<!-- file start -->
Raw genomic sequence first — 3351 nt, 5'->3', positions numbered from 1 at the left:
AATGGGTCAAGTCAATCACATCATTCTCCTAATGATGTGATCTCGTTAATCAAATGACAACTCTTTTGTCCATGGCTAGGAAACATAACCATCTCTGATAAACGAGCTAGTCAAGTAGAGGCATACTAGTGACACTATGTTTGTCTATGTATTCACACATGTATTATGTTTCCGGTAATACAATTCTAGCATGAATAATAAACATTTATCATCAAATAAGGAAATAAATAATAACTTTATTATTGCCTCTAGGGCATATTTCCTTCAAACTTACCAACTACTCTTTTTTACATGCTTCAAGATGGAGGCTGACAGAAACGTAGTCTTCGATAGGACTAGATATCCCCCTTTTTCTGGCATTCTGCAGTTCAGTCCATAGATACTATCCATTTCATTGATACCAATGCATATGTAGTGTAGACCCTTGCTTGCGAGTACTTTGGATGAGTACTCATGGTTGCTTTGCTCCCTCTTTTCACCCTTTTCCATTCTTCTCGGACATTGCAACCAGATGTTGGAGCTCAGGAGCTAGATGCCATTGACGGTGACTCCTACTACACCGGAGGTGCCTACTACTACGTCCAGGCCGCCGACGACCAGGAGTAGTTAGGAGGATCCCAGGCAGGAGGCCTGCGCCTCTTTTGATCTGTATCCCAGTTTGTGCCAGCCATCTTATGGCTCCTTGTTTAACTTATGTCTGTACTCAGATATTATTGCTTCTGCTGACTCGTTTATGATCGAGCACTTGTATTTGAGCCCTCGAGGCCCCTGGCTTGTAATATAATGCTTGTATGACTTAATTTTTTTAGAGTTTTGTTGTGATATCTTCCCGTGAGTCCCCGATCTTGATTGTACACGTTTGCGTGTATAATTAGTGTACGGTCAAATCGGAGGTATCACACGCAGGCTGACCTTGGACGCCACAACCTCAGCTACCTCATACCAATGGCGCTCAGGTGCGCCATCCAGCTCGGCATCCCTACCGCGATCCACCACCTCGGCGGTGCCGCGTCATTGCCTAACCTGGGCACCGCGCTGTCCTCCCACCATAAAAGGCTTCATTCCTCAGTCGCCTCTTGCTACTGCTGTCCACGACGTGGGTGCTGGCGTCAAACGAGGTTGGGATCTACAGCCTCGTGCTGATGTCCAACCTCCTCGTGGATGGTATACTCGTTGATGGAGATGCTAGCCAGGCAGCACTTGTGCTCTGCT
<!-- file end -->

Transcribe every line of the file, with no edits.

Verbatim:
Raw genomic sequence first — 3351 nt, 5'->3', positions numbered from 1 at the left:
AATGGGTCAAGTCAATCACATCATTCTCCTAATGATGTGATCTCGTTAATCAAATGACAACTCTTTTGTCCATGGCTAGGAAACATAACCATCTCTGATAAACGAGCTAGTCAAGTAGAGGCATACTAGTGACACTATGTTTGTCTATGTATTCACACATGTATTATGTTTCCGGTAATACAATTCTAGCATGAATAATAAACATTTATCATCAAATAAGGAAATAAATAATAACTTTATTATTGCCTCTAGGGCATATTTCCTTCAAACTTACCAACTACTCTTTTTTACATGCTTCAAGATGGAGGCTGACAGAAACGTAGTCTTCGATAGGACTAGATATCCCCCTTTTTCTGGCATTCTGCAGTTCAGTCCATAGATACTATCCATTTCATTGATACCAATGCATATGTAGTGTAGACCCTTGCTTGCGAGTACTTTGGATGAGTACTCATGGTTGCTTTGCTCCCTCTTTTCACCCTTTTCCATTCTTCTCGGACATTGCAACCAGATGTTGGAGCTCAGGAGCTAGATGCCATTGACGGTGACTCCTACTACACCGGAGGTGCCTACTACTACGTCCAGGCCGCCGACGACCAGGAGTAGTTAGGAGGATCCCAGGCAGGAGGCCTGCGCCTCTTTTGATCTGTATCCCAGTTTGTGCCAGCCATCTTATGGCTCCTTGTTTAACTTATGTCTGTACTCAGATATTATTGCTTCTGCTGACTCGTTTATGATCGAGCACTTGTATTTGAGCCCTCGAGGCCCCTGGCTTGTAATATAATGCTTGTATGACTTAATTTTTTTAGAGTTTTGTTGTGATATCTTCCCGTGAGTCCCCGATCTTGATTGTACACGTTTGCGTGTATAATTAGTGTACGGTCAAATCGGAGGTATCACACGCAGGCTGACCTTGGACGCCACAACCTCAGCTACCTCATACCAATGGCGCTCAGGTGCGCCATCCAGCTCGGCATCCCTACCGCGATCCACCACCTCGGCGGTGCCGCGTCATTGCCTAACCTGGGCACCGCGCTGTCCTCCCACCATAAAAGGCTTCATTCCTCAGTCGCCTCTTGCTACTGCTGTCCACGACGTGGGTGCTGGCGTCAAACGAGGTTGGGATCTACAGCCTCGTGCTGATGTCCAACCTCCTCGTGGATGGTATACTCGTTGATGGAGATGCTAGCCAGGCAGCACTTGTGCTCTGCT